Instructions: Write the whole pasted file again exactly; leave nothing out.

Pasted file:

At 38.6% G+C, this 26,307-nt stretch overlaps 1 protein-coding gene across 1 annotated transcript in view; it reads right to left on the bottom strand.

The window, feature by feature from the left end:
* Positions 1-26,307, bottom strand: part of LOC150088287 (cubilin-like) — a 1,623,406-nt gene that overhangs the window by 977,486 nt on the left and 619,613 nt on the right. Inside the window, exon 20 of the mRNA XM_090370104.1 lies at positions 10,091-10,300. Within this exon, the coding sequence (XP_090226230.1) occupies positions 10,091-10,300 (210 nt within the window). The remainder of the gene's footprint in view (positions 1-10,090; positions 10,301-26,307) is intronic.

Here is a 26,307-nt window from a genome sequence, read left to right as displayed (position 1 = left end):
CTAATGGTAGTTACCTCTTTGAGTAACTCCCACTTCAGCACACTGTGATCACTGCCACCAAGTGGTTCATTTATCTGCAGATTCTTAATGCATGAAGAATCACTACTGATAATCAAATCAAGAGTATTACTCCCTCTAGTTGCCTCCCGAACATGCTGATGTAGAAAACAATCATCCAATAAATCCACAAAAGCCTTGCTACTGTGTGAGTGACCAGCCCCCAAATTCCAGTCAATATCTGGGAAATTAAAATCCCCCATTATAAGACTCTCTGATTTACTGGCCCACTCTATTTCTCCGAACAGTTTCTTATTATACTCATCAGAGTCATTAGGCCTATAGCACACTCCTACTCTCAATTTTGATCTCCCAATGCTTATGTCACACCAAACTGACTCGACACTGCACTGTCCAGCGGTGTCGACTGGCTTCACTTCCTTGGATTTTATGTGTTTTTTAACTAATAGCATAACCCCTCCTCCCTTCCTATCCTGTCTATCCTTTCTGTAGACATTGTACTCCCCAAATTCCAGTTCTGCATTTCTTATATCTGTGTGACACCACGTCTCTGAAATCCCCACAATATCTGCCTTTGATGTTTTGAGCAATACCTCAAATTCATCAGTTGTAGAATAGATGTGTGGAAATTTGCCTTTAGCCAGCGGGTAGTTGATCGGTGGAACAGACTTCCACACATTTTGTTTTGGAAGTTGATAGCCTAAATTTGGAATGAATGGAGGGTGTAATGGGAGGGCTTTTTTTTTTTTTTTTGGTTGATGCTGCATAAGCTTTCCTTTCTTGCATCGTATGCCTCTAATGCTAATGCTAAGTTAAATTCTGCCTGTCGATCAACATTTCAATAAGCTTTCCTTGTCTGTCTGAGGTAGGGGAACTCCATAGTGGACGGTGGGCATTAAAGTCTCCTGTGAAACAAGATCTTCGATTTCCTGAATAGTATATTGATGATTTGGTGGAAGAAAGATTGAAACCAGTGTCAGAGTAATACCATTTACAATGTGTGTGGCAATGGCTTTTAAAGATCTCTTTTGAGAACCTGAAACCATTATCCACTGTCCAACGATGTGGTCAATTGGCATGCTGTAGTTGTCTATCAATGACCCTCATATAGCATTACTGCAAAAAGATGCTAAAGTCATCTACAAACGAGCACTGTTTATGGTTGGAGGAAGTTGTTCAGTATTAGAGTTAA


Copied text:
At 38.6% G+C, this 26,307-nt stretch overlaps 1 protein-coding gene across 1 annotated transcript in view; it reads right to left on the bottom strand.

The window, feature by feature from the left end:
* Positions 1-26,307, bottom strand: part of LOC150088287 (cubilin-like) — a 1,623,406-nt gene that overhangs the window by 977,486 nt on the left and 619,613 nt on the right. Inside the window, exon 20 of the mRNA XM_090370104.1 lies at positions 10,091-10,300. Within this exon, the coding sequence (XP_090226230.1) occupies positions 10,091-10,300 (210 nt within the window). The remainder of the gene's footprint in view (positions 1-10,090; positions 10,301-26,307) is intronic.

Here is a 26,307-nt window from a genome sequence, read left to right as displayed (position 1 = left end):
CTAATGGTAGTTACCTCTTTGAGTAACTCCCACTTCAGCACACTGTGATCACTGCCACCAAGTGGTTCATTTATCTGCAGATTCTTAATGCATGAAGAATCACTACTGATAATCAAATCAAGAGTATTACTCCCTCTAGTTGCCTCCCGAACATGCTGATGTAGAAAACAATCATCCAATAAATCCACAAAAGCCTTGCTACTGTGTGAGTGACCAGCCCCCAAATTCCAGTCAATATCTGGGAAATTAAAATCCCCCATTATAAGACTCTCTGATTTACTGGCCCACTCTATTTCTCCGAACAGTTTCTTATTATACTCATCAGAGTCATTAGGCCTATAGCACACTCCTACTCTCAATTTTGATCTCCCAATGCTTATGTCACACCAAACTGACTCGACACTGCACTGTCCAGCGGTGTCGACTGGCTTCACTTCCTTGGATTTTATGTGTTTTTTAACTAATAGCATAACCCCTCCTCCCTTCCTATCCTGTCTATCCTTTCTGTAGACATTGTACTCCCCAAATTCCAGTTCTGCATTTCTTATATCTGTGTGACACCACGTCTCTGAAATCCCCACAATATCTGCCTTTGATGTTTTGAGCAATACCTCAAATTCATCAGTTGTAGAATAGATGTGTGGAAATTTGCCTTTAGCCAGCGGGTAGTTGATCGGTGGAACAGACTTCCACACATTTTGTTTTGGAAGTTGATAGCCTAAATTTGGAATGAATGGAGGGTGTAATGGGAGGGCTTTTTTTTTTTTTTTTGGTTGATGCTGCATAAGCTTTCCTTTCTTGCATCGTATGCCTCTAATGCTAATGCTAAGTTAAATTCTGCCTGTCGATCAACATTTCAATAAGCTTTCCTTGTCTGTCTGAGGTAGGGGAACTCCATAGTGGACGGTGGGCATTAAAGTCTCCTGTGAAACAAGATCTTCGATTTCCTGAATAGTATATTGATGATTTGGTGGAAGAAAGATTGAAACCAGTGTCAGAGTAATACCATTTACAATGTGTGTGGCAATGGCTTTTAAAGATCTCTTTTGAGAACCTGAAACCATTATCCACTGTCCAACGATGTGGTCAATTGGCATGCTGTAGTTGTCTATCAATGACCCTCATATAGCATTACTGCAAAAAGATGCTAAAGTCATCTACAAACGAGCACTGTTTATGGTTGGAGGAAGTTGTTCAGTATTAGAGTTAA